Authors of innovative study on post-9/11 military dads receive annual military family research award

The Military Family Research Institute at Purdue University (MFRI) has announced the winners of its 2021 Barbara Thompson Excellence in Research on Military and Veteran Families Award. The recipients are the authors of research revealing a potential connection between certain biological markers among military and veteran fathers and successful outcomes of the After Deployment Adaptive Parenting Tools (ADAPT) program.

Principal author Na Zhang, an assistant professor in the Department of Human Development and Family Sciences at the University of Connecticut, published the paper with coauthors Abigail Gewirtz, a Foundation Professor in the Department of Psychology at Arizona State University; and John Hoch, a licensed psychologist and clinical researcher with Fraser as well as a research associate with the University of Minnesota.

Their work builds on previous research establishing a connection between emotional regulation and a section of the vagus nerve complex running between the heart and the brain. According to Zhang and her coauthors, the health of this nerve may be a predictor of success for military fathers participating in ADAPT.

The researchers published their article, “The physiological regulation of emotion during social interactions: Vagal flexibility moderates the effects of a military parenting intervention on father involvement in a randomized trial,” in April 2020 in Prevention Science.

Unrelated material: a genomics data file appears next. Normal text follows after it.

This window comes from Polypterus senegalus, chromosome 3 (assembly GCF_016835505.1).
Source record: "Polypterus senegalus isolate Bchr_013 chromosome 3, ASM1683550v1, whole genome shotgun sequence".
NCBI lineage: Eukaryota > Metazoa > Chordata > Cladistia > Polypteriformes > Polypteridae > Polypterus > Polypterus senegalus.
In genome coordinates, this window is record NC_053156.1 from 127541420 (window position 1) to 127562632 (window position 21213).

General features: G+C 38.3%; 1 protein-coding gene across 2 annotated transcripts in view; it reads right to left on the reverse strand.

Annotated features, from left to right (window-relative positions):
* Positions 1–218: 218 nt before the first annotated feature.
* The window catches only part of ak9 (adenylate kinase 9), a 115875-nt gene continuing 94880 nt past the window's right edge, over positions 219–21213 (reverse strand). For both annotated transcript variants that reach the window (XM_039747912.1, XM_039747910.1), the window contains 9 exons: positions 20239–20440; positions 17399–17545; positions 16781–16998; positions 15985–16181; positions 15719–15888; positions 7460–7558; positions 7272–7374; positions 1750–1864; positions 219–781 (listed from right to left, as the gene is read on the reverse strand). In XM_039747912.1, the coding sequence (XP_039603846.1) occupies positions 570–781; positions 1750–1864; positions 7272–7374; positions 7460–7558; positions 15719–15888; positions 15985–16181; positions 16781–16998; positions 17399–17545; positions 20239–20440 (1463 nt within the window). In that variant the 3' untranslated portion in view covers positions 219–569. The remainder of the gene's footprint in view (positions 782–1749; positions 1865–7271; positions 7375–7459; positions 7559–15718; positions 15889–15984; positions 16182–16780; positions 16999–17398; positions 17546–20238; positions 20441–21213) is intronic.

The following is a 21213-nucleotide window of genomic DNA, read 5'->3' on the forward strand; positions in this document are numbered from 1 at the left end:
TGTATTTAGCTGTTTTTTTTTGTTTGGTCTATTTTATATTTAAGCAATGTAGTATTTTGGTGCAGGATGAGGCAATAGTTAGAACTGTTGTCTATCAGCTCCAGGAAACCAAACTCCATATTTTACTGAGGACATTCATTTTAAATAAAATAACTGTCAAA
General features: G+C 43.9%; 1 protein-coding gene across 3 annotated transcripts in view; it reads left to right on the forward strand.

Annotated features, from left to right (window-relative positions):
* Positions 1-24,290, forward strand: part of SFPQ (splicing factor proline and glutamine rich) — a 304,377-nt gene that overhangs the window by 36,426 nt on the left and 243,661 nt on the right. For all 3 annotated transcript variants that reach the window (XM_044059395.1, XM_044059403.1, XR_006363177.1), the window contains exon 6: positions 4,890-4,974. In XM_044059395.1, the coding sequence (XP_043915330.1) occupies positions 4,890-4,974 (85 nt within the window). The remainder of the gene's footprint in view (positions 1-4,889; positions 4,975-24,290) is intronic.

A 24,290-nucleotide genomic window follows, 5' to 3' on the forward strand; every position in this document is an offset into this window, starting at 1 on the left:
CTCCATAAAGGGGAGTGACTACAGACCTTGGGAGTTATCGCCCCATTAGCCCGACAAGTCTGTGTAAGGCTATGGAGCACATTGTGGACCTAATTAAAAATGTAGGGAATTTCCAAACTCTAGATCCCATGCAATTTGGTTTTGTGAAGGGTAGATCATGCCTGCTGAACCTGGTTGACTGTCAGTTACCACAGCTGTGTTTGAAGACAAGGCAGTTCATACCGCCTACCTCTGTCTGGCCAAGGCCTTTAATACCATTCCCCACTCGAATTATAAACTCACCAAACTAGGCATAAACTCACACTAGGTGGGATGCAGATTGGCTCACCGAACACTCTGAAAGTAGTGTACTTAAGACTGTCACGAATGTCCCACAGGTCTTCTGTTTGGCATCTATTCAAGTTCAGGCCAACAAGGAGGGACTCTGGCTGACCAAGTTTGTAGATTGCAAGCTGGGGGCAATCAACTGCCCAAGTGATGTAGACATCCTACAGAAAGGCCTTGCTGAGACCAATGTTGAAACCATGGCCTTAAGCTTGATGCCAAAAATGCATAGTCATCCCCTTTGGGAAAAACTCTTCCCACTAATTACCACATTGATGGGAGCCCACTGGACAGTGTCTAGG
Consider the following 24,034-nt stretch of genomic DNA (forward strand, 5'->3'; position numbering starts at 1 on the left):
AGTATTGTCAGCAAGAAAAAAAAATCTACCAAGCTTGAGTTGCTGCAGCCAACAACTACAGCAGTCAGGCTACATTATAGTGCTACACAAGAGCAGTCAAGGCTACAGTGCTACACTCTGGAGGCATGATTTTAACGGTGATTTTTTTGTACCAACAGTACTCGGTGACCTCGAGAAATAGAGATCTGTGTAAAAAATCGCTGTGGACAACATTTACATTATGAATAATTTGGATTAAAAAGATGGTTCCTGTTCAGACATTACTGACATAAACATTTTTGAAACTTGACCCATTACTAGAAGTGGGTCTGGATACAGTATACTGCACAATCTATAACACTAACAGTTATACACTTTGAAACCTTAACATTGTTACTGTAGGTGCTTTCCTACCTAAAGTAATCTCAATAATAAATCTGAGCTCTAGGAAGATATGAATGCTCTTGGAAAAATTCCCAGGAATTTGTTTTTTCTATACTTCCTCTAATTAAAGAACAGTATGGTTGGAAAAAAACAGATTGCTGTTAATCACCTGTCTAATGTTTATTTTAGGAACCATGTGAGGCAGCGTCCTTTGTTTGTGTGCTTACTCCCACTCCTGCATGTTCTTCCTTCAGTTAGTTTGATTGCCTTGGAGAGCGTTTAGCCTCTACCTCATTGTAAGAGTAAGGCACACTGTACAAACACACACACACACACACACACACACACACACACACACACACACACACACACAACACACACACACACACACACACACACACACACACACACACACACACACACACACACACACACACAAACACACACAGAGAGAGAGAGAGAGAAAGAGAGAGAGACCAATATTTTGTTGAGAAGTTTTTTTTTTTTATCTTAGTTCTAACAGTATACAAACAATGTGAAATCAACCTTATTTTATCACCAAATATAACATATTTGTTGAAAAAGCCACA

They were selected for the annual award after an extensive review of 2020 military family research by a panel of experienced scholars.

The wandering nerve

Derived from the Latin word “vagus” for “wandering,” the vagus nerve is considered an information superhighway for humans, carrying signals from the brain to various organs.

Among its many functions, the vagus nerve acts to lower heart rate. However, when people face stressful situations such as interpersonal conflict, the vagus nerve is suppressed, which causes the heart rate to rise temporarily, giving people additional energy and focus to successfully manage the conflict. Their heart rate usually then goes down again as the conflict resolves. Researchers believe that variations in heart rate variability indicate that someone can regulate their emotions well.

Emerging research has suggested that the cardiac vagal tone may be related to parenting behaviors. Zhang and her fellow researchers specifically were interested in vagal tone in association with behaviors observed by parents enrolled in ADAPT, a community-based program that assists families during the reintegration phase after a service member’s deployment. Designed to strengthen effective parenting and help prevent children’s mental health issues, the program teaches participants evidence-based parenting practices in areas such as problem solving, discipline, skill encouragement and healthy socialization of children.

The researchers conducted a clinical study of fathers in the National Guard or reserves who had recently returned from deployment in Iraq and/or Afghanistan. Some families were assigned to participate in the ADAPT program, while others were in the control group and received tip sheets and online resources.

First-of-its-kind finding

Family members involved in the study wore heart rate monitors throughout the exercises. Fathers, and also mothers in some activities, were observed while interacting with one of their children in a variety of activities, some expected to be more stressful than others.